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Projects-to-Products: The Most Overlooked Skill Set in Making the Transition

By Brian Nathanson posted Oct 28, 2019 04:30 PM

In my last two posts (here and here), I alluded to the fact that modern product management incorporates many product marketing concepts.

In my opinion, product marketing is the single most overlooked skill set in making the project-to-product transition. Simply put, most stakeholders traditionally involved in engineering (i.e. developers) or finance (i.e. PMO) do not have much, if any, experience in this area and -- as a result -- are ill-equipped for the demands of addressing customers using a product perspective.

The rationale for this statement is rooted in the difference between projects & products as well as the psychology of your typical consumer/customer:

  • Projects are, by definition, one time events that have a definitive end. Almost any individual or group can get excited or focused for an effort for a relatively brief period of time. We commit our attention to accomplish the goal, pat ourselves on the back, then go back to our regular business -- the idea being that the job is done and that any additional work is somebody else's responsibility.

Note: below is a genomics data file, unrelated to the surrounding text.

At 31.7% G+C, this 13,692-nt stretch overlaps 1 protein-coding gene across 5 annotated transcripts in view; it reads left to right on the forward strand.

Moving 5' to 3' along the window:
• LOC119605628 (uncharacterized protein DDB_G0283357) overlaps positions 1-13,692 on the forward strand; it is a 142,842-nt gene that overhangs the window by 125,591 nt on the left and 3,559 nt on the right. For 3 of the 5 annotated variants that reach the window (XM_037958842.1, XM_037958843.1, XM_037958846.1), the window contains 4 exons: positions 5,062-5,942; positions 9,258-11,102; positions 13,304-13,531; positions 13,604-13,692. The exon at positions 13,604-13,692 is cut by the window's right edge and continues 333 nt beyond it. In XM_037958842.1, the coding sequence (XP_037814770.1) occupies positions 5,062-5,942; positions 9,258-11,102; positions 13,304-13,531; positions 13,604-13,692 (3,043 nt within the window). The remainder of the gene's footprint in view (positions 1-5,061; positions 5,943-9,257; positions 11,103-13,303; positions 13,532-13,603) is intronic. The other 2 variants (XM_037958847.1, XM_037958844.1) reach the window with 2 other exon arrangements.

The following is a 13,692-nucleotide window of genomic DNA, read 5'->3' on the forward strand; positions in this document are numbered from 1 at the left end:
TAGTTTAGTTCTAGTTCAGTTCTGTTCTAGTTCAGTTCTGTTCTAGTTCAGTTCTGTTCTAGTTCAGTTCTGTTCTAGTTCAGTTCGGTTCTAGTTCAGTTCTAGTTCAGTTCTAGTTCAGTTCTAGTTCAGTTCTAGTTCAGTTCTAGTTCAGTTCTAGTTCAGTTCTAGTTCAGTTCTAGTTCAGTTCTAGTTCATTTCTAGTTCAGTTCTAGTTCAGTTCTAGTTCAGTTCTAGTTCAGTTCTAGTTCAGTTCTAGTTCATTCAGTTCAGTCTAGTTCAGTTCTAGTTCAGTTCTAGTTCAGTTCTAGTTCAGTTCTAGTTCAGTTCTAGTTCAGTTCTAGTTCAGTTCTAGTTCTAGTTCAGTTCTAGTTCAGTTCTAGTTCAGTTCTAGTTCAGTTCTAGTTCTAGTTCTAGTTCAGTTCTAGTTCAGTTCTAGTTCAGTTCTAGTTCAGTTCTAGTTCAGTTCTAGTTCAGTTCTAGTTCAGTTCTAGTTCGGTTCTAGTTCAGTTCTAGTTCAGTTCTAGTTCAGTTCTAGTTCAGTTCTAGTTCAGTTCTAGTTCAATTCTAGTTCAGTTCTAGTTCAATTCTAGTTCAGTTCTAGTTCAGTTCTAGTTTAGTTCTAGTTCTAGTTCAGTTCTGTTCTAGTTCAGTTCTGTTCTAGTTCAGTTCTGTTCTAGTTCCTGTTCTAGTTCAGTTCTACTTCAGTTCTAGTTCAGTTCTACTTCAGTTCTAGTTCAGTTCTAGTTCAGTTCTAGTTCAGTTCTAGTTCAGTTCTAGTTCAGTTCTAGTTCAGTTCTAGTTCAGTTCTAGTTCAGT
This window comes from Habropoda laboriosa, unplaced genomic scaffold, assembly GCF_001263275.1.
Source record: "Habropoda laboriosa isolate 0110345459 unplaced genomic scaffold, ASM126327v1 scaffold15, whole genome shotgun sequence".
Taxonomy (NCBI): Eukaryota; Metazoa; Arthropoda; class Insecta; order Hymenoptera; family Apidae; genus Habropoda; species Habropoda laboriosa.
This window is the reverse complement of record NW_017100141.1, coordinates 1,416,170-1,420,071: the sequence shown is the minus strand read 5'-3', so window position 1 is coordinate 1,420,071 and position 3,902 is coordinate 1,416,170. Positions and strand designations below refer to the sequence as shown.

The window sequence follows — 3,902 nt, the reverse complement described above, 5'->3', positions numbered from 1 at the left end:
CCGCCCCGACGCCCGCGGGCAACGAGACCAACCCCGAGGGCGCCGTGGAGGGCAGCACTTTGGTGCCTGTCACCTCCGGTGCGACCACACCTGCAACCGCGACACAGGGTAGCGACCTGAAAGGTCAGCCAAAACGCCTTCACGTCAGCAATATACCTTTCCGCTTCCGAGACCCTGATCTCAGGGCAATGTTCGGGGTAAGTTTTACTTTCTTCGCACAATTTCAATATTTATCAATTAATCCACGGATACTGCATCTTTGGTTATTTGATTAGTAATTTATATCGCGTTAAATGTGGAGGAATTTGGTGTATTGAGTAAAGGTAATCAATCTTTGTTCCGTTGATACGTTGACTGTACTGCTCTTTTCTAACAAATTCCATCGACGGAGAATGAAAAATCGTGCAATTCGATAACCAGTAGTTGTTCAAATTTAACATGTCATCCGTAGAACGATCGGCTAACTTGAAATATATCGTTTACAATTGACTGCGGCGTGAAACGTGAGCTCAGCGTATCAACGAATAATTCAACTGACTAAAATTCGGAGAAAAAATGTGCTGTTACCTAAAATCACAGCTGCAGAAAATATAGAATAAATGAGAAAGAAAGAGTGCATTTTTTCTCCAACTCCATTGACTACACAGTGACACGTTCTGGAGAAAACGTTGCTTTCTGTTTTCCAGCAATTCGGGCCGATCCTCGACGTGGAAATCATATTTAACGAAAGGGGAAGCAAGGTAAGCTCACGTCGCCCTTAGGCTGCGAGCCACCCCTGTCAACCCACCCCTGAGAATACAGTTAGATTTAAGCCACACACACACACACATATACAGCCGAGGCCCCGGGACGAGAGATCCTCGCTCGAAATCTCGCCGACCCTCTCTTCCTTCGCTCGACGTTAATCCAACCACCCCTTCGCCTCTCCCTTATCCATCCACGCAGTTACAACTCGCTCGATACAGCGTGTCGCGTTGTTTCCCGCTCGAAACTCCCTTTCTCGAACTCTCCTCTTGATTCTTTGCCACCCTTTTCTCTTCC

• In contrast, Products are enduring assets that result in ongoing relationships with stakeholders, especially customers. Maintaining excitement and positive energy about a product requires an entirely different approach as you will ask your customers to (re)focus on you regularly to allow you the opportunity to demonstrate the value you continue to add. This is a long game and the ability to regain people's attention becomes critical. That's where product marketing approaches come in handy.
I elaborate on this distinction is great detail in a later post since I believe understanding this difference is a key factor in successfully making the projects-to-products transition.

I will spend the next few posts discussing a few high-level product marketing concepts that have worked well for me in navigating our own product management challenges. The statement made above was significant enough, however, that I felt it deserved its own post.

Feel free to disagree. If so, please let me know by voicing your opinion in the comments.